BROWARD COUNTY, Fla. – Broward County Public Schools are hoping to reopen to in-person learning sometime in October, as long as the downward trend in COVID-19 cases in the county continues, Superintendent Robert Runcie said Tuesday.
“If the current trends continue and we can maintain that and continue on the path to improvement, we will be able to open schools in a phased approach as early as sometime in October,” Runcie said.
Runcie said the school district will be holding a workshop Sept. 22 to discuss the strategy of their reopening plan, and whether to reopen with a hybrid or full-time on-site structure.
“All of us are anxious for our schools to reopen for face-to-face learning, as we know how important and critical the work of the district is in meeting the needs of our students and our families, but we must open in a way that is safe and in a way that is smart,” he said.
He said easy access to rapid testing is one criteria that school officials are looking at, as well as the ability to acquire the proper PPE over the long term.
The school district has been advocating for state and federal funding to assist with that effort.
According to Runcie, voluntary workouts for student-athletes are expected to resume Sept. 21 and will be held strictly outdoors at the beginning.
He said athletes will gradually phase into moving into weight rooms and holding other indoor workouts.
The school district and the Broward Teachers Union have also reached a tentative agreement that will provide all employees in the BTU-EP unit a salary increase, and all employees in the BTU-ESP unit with a referendum supplement.
Runcie said under the agreement, no teacher will be making less than $47,500.
Considerations to reopening schools
Runcie said there are four key variables they are monitoring which impacts when schools can reopen for onsite instruction:
1. Disease progression: This includes monitoring internal COVID-19 metrics and related trends in community spread via the COVID-19 percent positive rate. Among the staff, he said numbers from last Friday show 362 employees and contractors reported positive test results since June 1. In Broward County, Runcie says there has been a sustained downward trend of cases over the last 14 days, which is promising, but community behavior remains a variable. “I know this was a festive weekend and I pray that this Labor Day weekend does not set us back in the coming weeks as we urgently need to get our kids back in school,” he said.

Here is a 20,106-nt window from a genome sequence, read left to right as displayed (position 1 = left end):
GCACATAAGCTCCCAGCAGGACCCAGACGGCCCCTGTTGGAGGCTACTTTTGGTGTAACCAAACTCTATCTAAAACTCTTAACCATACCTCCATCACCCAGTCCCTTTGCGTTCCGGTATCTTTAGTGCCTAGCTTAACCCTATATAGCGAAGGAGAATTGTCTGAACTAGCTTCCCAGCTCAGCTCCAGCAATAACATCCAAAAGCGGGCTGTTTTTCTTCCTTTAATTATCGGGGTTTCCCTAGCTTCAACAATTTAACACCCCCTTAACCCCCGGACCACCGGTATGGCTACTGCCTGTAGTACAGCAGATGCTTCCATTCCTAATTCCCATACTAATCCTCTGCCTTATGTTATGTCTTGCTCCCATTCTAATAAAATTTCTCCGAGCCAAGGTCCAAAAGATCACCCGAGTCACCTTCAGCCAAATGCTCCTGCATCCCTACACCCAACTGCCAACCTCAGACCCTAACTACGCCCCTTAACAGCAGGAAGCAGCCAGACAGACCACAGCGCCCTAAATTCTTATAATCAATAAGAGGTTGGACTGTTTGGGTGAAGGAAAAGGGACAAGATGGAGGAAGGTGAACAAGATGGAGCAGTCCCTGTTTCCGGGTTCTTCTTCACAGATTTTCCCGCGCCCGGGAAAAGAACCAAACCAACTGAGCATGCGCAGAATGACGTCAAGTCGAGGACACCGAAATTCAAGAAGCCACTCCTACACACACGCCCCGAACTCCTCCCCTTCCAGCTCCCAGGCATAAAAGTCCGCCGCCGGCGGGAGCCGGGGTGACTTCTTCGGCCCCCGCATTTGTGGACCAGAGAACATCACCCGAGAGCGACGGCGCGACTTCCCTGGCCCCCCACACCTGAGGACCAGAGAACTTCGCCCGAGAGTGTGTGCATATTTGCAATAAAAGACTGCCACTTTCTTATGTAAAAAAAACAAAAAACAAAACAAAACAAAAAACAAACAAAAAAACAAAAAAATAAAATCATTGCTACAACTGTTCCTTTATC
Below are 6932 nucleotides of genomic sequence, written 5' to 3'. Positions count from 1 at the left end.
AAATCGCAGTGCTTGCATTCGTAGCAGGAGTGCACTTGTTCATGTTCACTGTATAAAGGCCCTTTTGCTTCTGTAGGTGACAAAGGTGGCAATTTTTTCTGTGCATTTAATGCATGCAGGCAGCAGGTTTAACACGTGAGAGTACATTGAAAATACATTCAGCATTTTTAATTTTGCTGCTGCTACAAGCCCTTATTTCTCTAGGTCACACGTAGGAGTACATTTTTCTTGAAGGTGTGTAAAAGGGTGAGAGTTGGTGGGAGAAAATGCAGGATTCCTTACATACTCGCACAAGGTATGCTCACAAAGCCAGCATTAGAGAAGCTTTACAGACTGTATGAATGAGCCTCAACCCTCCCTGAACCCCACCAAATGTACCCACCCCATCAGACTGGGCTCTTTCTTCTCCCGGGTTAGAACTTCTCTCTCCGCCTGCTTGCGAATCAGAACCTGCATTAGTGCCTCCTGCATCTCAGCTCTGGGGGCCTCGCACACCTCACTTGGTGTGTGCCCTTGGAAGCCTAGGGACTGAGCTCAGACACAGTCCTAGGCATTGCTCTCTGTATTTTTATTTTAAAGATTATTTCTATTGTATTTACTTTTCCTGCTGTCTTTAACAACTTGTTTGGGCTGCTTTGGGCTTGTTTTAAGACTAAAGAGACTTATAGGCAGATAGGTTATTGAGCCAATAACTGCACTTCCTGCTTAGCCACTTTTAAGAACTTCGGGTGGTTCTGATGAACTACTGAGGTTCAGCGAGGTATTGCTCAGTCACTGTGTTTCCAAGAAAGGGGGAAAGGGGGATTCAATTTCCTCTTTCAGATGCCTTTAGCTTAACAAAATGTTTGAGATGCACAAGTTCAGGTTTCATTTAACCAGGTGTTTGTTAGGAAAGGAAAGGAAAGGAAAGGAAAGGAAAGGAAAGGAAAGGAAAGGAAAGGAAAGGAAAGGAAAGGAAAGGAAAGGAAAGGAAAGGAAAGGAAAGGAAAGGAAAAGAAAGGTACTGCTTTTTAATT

2. The ability to manage the spread: One area of concern is that testing remains a challenge, which impacts being able to perform “proper contact tracing”. Runcie says the availability of rapid testing will be critical to re-opening to onsite instruction and remaining open.
3. Health System Capacity: A continued metric they monitor is the community’s hospitalization rate. “The next following weeks following Labor Day holiday will be important to watch to see how the trends go going forward,” Runcie said.
4. District Safeguards: Runcie said they have made significant orders for signage, plexiglass, PPE, cleaning and sanitization equipment. They are also working with the state to help secure funding to offset the financial impact of safety protocols. Runcie said the mid-to-long term costs of PPE will be significant.
Parent survey likely coming
Runcie said they will probably be asking for the opinion of parents again following the Sept. 22 school board workshop.
The results of past parent surveys, he said, have generally found about a third of parents preferred the online learning model. He said at least 89,000 students have underlying health conditions that they are aware of, for example, which is why their households may choose to remain with virtual school.
Other parents have told the district they prefer the flexibility of online learning.
If that percentage of parents who prefer distance learning remains the same, it will allow them to offer five-day-a-week onsite instruction to the rest of the students at most school sites because they will be able to expand the footprint of classrooms needed to meet social distancing guidelines.
Runcie does say upwards of 30 to 50 school sites may have to feature both a hybrid and full-time on-site instruction model due to capacity limitations. He added that it is dependent on enrollment numbers, the findings of that upcoming school board workshop, trends in community spread, and the results of the anticipated new parent survey.